Where are you traveling for spring break?

That innocuous question asked during barbecues, sporting events and random meetings at the grocery store carries extra significance this year, as the novel coronavirus COVID-19 spreads across the United States. Fewer and fewer locales seem to be free of the virus, leading employers and schools to consider asking people to stay home should spring break travel take them to affected areas.

“We have shared with staff and families to be mindful of their travel plans and reference the CDC guidelines,” school district information officer Charlotte Reynolds said.

Reynolds said Teton County School District No. 1 Superintendent Gillian Chapman will speak about COVID-19 to the district board of trustees at its 6 p.m. meeting Wednesday, so no districtwide decision has yet been reached. With the number and distribution of confirmed cases changing daily, the school district could wait until closer to spring break to make a final decision on how to handle employee and student travel.

Uncertainty surrounding the virus hasn’t precluded one of the private schools from making plans. Teton Science Schools is already gathering information on staff and students’ spring break plans, asking for information on travel more than three hours from the region.

Executive Director Chris Agnew said amassing data now on spring break travel plans will help the school make good decisions if the virus spreads. As it stands, employees and students who travel to areas with travel restrictions will be asked to stay home for 14 days upon their return.

“We have some areas that are blackout,” he said, “like China.”

With outbreaks spreading in several countries, the list also includes Iran, Italy, South Korea and Japan. Teton Science Schools’ reaction might be one of the more stringent, but officials are preparing for the virus to find its way to Wyoming and, perhaps, Jackson, which could make such polices more widespread.

The Teton County Health Department and other emergency management personnel are not telling county departments or businesses to instate such rules yet. Currently, they are following Centers for Disease Control and Prevention guidelines, which for the previously listed countries do provide some sort of self-quarantine, but list no restrictions for domestic travel.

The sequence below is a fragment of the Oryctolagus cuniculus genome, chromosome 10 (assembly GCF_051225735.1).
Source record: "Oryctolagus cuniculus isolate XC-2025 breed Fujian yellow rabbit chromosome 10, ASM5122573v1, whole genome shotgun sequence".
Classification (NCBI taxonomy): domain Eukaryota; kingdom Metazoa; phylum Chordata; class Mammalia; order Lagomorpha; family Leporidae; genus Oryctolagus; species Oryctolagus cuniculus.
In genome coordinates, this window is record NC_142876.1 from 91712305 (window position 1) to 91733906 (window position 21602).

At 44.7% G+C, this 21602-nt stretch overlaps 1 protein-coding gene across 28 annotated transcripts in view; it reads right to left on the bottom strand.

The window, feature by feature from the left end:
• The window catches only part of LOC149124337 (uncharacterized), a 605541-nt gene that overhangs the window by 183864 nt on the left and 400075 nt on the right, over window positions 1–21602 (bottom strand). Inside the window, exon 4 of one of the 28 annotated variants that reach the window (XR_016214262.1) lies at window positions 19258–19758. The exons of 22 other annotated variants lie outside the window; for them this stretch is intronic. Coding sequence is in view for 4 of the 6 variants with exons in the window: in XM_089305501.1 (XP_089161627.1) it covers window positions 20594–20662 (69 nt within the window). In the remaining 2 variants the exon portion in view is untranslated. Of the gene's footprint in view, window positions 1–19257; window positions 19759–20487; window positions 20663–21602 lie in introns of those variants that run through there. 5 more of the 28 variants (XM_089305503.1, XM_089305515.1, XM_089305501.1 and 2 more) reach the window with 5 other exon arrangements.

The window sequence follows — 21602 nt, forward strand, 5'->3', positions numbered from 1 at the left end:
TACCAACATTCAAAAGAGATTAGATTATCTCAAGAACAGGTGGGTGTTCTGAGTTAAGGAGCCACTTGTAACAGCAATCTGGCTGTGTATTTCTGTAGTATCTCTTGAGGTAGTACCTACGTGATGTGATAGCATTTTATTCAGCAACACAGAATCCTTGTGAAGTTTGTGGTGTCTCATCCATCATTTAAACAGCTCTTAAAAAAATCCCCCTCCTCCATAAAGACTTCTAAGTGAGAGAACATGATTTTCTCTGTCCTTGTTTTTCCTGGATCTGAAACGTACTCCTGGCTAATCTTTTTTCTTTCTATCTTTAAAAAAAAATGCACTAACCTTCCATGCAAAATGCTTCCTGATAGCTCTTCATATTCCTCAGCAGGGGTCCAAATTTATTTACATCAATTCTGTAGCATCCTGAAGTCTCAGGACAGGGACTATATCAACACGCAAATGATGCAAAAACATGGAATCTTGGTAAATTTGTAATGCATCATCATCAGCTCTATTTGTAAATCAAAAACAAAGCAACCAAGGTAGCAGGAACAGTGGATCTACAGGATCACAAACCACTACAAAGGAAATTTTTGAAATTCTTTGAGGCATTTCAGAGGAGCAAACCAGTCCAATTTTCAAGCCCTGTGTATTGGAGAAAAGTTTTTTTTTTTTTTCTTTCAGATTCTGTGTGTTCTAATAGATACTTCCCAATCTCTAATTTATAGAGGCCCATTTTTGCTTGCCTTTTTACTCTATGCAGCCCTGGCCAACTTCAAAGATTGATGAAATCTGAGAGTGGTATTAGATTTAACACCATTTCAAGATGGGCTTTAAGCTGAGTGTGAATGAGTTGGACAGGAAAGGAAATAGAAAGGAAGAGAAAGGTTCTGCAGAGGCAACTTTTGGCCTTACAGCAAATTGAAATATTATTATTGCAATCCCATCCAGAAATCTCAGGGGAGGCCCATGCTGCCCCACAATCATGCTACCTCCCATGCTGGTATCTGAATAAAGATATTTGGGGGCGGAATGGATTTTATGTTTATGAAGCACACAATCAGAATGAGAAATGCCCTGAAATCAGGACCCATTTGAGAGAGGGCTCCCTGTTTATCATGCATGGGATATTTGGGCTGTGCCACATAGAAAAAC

Leaders from town and county departments and elected officials gathered Tuesday afternoon for an emergency preparedness drill to evaluate how well government could function if employees are not able to come into the office. Emergency Management Coordinator Rich Ochs said the enlightening discussion revealed that the impact on departments may not be evenly distributed.

“It stressed the point that we can’t have a boilerplate plan,” Ochs said. “We need one tailored to each department.”

For instance, the assessor’s office may be able to absorb a hit to its staff for a week, unless that week happens to fall when tax forms need to be sent out or processed. Some employees may be able to work from home, which holds true for the community at large.

Some businesses — including the News&Guide — have asked employees to consider working from home following travel to affected areas. In the same vein, the public school district and Teton Science Schools are evaluating how to provide remote education if students need to be quarantined at home.

Because so much of education takes place on a computer, public and private students are already set up to do some work from home. Teachers have access to tools that can help them monitor students’ work remotely if need be as well, but educational needs may go beyond simple instruction.

“We are providing resources and thinking about how do we guide school districts through delivery of online education, or delivery of food if that need arises,” state Superintendent Jillian Balow said. “We have also been in contact with our custodians’ association and our nurses’ association to make sure they have the resources they need.”